Lebanese State Prosecutor Ghassan Oueidat on Thursday passed on to Switzerland information requested in an anti-graft probe involving Lebanon’s central bank chief and alleged capital flight, a judicial source said.
“Prosecutor general Ghassan Oueidat today via diplomatic channels transferred the preliminary findings following the request for help from the Swiss judiciary,” the source said.
The findings included the statements of Central Bank Governor Riad Salameh, his brother and his secretary, as well as documents requested from the central bank, following their questioning over alleged bank transfers to Switzerland.
“Oueidat, in exchange, asked for them to share the documents they have” from their investigation, the source added.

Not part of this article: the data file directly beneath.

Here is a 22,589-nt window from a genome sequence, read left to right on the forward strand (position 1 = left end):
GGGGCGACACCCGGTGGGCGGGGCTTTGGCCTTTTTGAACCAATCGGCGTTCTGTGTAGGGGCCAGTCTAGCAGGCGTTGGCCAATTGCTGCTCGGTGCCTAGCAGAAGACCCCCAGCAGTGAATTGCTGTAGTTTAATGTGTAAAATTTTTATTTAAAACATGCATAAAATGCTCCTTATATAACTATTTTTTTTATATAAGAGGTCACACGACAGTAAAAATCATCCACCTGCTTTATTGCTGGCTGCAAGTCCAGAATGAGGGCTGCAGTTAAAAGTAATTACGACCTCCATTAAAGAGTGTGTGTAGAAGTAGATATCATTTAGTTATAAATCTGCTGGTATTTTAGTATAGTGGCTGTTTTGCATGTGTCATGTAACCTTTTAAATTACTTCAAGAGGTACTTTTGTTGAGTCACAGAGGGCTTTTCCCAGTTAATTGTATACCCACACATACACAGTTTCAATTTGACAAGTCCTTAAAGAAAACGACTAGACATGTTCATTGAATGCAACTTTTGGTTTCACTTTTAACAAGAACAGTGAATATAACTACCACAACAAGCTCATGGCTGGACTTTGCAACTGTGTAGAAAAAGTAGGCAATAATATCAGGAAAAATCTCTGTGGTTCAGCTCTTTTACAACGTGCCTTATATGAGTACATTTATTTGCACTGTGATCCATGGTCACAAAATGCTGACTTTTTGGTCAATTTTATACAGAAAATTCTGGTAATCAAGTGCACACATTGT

The Swiss attorney general’s office on January 19 said it had requested assistance from Lebanon in an investigation into “aggravated money laundering… in connection with possible embezzlement to the detriment of” the Lebanese central bank.
Salameh on January 21 said he went to see the Lebanese prosecutor and “assured him that no money transfer had been made from the Bank of Lebanon accounts or budgets.”
A judicial source, however, said Salameh mentioned “transfers not exceeding 240 million dollars made since 2002 from personal accounts to fund a company founded with his brother,” charges Salameh’s office later denied.
The probe comes as Lebanon grapples with its worst economic crisis since the 1975-1990 civil war.
Salameh and the country’s elite have been widely accused of stashing their dollars in foreign accounts to evade capital controls.
This has sparked calls abroad and at home for efforts to return deposits to Lebanon, which is in desperate need of foreign currency.